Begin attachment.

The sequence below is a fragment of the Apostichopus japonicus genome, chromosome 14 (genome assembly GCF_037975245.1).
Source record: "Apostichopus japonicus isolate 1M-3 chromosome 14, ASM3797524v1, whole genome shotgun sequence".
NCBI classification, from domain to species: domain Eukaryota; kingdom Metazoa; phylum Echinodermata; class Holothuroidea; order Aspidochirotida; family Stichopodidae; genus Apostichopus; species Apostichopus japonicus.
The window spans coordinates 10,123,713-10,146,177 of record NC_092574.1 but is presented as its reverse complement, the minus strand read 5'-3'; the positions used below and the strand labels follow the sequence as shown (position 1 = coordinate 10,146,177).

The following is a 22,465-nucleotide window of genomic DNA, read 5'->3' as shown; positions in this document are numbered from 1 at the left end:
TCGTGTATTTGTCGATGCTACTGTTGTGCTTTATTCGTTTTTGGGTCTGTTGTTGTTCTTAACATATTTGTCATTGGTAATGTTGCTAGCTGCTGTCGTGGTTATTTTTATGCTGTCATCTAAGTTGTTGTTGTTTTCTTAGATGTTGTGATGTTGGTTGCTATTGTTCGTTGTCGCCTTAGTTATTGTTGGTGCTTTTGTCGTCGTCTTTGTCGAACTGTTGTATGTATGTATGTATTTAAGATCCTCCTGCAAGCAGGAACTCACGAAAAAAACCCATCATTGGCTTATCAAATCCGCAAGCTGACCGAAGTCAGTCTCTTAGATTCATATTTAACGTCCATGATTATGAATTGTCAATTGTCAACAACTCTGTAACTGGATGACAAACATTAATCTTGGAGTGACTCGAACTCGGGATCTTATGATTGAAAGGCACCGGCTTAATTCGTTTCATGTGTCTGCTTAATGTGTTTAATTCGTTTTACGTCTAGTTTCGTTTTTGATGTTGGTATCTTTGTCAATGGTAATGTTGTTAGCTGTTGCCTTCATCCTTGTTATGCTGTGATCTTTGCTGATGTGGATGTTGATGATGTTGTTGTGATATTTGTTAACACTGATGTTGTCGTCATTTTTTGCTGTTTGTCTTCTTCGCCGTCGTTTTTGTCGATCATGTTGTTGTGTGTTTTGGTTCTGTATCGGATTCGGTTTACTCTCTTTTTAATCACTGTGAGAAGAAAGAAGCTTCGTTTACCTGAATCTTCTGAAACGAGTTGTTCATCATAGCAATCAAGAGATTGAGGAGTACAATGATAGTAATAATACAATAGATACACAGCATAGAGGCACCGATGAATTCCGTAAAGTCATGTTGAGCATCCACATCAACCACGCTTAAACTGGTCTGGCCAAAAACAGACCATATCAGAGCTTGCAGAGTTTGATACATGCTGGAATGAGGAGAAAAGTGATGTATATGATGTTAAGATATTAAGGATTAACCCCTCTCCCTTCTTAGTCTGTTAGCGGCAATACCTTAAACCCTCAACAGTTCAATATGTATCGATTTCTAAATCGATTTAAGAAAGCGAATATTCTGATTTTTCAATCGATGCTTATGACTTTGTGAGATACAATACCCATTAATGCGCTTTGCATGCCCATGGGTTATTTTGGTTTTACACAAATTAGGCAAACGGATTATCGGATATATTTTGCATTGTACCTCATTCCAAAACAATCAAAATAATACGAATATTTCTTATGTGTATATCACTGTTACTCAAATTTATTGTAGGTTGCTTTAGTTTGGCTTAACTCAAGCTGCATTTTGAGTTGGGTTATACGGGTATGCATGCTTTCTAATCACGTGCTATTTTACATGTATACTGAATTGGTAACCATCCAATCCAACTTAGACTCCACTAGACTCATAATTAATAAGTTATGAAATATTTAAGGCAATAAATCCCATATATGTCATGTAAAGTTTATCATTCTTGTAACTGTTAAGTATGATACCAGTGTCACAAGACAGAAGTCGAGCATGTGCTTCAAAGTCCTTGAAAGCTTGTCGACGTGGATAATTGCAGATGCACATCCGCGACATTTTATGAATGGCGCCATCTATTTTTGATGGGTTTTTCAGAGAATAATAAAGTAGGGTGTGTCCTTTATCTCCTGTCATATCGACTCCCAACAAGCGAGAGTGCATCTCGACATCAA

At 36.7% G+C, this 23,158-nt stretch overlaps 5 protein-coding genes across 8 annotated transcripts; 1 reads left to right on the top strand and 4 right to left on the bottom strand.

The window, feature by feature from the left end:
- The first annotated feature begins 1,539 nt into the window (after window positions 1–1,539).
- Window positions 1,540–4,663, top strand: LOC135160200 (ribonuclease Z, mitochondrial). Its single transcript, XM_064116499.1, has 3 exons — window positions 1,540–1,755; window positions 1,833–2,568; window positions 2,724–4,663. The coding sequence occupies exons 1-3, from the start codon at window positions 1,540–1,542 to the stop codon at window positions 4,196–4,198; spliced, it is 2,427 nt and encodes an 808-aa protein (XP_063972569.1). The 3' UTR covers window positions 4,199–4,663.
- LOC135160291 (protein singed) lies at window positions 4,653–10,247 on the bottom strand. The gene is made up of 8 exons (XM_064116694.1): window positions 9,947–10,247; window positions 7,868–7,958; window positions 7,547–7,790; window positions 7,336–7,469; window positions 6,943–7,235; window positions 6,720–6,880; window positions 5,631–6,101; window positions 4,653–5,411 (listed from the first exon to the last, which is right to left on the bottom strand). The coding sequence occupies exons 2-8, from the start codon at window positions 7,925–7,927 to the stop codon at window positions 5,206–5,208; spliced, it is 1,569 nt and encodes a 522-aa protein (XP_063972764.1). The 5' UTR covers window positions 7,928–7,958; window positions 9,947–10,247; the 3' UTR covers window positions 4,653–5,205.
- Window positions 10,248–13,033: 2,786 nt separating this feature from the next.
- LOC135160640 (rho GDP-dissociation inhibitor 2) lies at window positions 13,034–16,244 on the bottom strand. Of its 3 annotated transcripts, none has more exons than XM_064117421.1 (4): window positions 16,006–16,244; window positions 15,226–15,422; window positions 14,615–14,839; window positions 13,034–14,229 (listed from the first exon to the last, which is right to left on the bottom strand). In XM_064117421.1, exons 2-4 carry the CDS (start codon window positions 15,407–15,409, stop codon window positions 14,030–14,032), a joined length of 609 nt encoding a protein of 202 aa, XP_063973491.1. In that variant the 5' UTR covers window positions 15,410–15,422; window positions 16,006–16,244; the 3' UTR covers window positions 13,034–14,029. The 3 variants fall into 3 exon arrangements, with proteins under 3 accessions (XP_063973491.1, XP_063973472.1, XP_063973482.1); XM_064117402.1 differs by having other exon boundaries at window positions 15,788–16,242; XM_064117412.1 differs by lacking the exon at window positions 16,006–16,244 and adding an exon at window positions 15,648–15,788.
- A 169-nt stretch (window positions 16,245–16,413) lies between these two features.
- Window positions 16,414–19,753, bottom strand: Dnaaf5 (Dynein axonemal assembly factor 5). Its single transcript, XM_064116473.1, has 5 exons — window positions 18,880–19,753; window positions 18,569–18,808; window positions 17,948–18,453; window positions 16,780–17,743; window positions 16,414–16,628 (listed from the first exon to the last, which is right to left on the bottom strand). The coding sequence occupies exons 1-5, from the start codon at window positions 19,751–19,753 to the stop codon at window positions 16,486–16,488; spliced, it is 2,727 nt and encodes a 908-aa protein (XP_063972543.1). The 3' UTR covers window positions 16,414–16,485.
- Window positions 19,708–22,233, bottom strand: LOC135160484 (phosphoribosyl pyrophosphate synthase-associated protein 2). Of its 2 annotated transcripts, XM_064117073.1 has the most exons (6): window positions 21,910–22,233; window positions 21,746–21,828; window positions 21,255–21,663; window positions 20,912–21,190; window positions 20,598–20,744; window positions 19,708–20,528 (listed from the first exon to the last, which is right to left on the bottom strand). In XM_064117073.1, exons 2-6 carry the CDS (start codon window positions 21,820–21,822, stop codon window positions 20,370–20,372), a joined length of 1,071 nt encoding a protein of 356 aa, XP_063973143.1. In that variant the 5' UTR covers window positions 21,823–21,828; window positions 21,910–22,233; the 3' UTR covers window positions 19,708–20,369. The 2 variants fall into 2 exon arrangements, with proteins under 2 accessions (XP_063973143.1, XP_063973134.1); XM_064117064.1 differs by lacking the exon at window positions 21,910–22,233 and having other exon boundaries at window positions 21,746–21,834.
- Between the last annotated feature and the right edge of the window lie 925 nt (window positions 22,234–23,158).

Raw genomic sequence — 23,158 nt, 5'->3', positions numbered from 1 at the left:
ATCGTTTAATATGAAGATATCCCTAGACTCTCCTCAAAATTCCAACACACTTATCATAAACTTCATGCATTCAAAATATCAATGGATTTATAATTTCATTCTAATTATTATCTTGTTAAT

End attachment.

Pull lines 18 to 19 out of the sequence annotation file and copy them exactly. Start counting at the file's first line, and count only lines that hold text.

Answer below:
Raw genomic sequence — 23,158 nt, 5'->3', positions numbered from 1 at the left:
ATCGTTTAATATGAAGATATCCCTAGACTCTCCTCAAAATTCCAACACACTTATCATAAACTTCATGCATTCAAAATATCAATGGATTTATAATTTCATTCTAATTATTATCTTGTTAAT